[Guest post] Theoretical Foundation of Internet Advertising

Researchers have argued that to understand how Internet users respond to advertising, it is necessary to understand their motivations for going online. Similarly, any study of Social-networking sites (SNS) users’ attitudes toward  advertising must take into account their motivations for engaging in social networking.

According to extant studies of Internet users (e.g., Stafford, 2008; Stafford and Stafford, 2000; Stafford, Stafford and
Schkade, 2004), motives for going online include structural factors (i.e., killing or filling time), content factors (i.e., information or entertainment value), and socialization factors (i.e., to connect with others).

SNSs are, by definition, highly oriented toward the latter; they are online forums in which users with common interests  or connections “can gather to share thoughts, comments, and opinions”.

In addition to communication and collaboration, however, SNSs also facilitate education and information, thus satisfying content-related motives. Furthermore, the popular press is rife with accounts of time wasting on Facebook,
and the amount of time spent on SNSs has been steadily increasing. Hence, there very likely is a strong structural component to SNS usage.

These motivations are highly consistent with media uses and gratifications theory. This theory posits that media users are motivated to expose themselves selectively to media based on their needs and gratification- seeking motives. According to media uses and gratifications theory, consumers actively seek out media to satisfy either utilitarian or hedonic needs. For example, they may watch television to be entertained by a film or to be informed by a  documentary or newscast. We can further categorized these hedonic and utilitarian motives into structural dimensions
(i.e., using media to fill empty surroundings by seeking information or entertainment) and relationship-based dimensions (i.e., using media to facilitate interpersonal relationships or communications.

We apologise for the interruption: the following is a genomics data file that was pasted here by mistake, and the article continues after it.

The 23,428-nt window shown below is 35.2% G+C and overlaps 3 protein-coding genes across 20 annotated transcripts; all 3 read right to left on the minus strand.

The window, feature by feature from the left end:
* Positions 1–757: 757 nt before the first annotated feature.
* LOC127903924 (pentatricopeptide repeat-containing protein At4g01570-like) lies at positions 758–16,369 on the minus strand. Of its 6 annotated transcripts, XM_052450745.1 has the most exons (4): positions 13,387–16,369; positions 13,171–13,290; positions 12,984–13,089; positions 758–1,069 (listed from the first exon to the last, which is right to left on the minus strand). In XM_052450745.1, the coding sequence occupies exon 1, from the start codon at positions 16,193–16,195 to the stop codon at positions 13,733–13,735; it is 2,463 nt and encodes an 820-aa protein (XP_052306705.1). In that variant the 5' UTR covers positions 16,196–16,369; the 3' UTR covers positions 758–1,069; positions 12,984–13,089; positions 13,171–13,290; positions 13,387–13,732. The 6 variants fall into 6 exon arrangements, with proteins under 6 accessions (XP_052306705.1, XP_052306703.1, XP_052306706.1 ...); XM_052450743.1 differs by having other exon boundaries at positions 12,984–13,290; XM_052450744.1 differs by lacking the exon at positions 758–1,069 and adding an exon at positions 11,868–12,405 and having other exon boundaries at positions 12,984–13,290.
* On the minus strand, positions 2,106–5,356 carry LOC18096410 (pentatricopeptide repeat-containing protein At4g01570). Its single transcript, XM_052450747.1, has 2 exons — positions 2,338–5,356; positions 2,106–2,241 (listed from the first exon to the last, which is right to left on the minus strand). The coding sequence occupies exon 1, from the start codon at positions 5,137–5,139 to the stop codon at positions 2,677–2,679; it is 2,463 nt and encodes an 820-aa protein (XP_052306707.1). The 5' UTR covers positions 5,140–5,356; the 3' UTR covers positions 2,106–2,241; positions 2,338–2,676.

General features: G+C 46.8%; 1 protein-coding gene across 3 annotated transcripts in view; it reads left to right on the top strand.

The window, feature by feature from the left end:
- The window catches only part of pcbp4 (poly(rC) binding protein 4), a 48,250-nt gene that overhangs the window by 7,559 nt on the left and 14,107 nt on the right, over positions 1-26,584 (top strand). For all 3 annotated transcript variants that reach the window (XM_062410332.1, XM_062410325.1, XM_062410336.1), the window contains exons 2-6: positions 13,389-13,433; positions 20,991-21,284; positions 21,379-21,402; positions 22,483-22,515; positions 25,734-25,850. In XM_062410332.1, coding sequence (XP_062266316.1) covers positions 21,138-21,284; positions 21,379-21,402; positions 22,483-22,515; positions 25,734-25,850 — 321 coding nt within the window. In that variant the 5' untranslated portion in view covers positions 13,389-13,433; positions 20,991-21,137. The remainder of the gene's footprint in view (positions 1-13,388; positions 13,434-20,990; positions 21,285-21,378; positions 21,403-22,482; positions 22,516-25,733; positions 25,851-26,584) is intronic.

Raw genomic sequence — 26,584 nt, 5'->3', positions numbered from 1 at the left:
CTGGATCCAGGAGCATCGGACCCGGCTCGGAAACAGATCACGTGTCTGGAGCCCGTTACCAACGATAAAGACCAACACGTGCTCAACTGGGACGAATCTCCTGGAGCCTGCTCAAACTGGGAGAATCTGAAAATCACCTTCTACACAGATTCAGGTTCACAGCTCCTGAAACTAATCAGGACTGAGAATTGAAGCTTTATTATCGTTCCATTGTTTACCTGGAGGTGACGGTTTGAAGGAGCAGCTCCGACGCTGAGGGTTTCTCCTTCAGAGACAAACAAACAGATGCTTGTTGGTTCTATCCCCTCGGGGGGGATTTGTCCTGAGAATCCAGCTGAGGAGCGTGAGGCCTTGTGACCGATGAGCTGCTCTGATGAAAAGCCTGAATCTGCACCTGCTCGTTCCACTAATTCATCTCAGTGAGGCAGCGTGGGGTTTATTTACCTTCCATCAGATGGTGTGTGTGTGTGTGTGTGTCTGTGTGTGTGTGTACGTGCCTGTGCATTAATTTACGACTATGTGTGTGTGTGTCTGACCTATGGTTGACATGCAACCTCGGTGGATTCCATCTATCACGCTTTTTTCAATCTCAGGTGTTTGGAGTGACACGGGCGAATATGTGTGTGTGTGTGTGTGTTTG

Although developed to explain television viewership, media uses and gratification theory has been applied to studies of Internet usage; online advertising; membership in virtual communities; mobile advertising; and the usage of SNSs.

Given the previously mentioned motivations for SNS usage, media uses and gratification theory seems appropriate for
the context of this study. Not only do SNS users sometimes actively seek out advertising content, they often  participate in the dissemination of the advertising to other consumers.

Online Banner Advertising

A number of studies measure effectiveness of online banner advertising, and consumer acceptance of online  advertisements. These studies, however, were conducted in the context of more traditional Web sites in which provider content is delivered to users along with third-party advertising. Advertising through SNSs, however, warrants studies specific to this medium for several reasons.

First, the explosive growth of SNS usage—along with the resulting growth in advertising dollars spent on  SNA—warrants a stand-alone study of consumer attitudes. Second, SNSs have their own unique user-to-user ecosystem; thus, relying on studies from other Internet environments may prove insufficient. Third, though traditional Web site advertising is most frequently delivered through banners or sponsored links, social-networking advertising (SNA) is often indistinguishable from user content. For example, MySpace company pages and Facebook fan sites are largely indistinguishable from user profiles, and Twitter “tweets” are identical to non-commercial
messages.

This blog post is written by Mr. Mairsh Jones, who works as a freelance writer for different essay writing service providers in Florida, USA.


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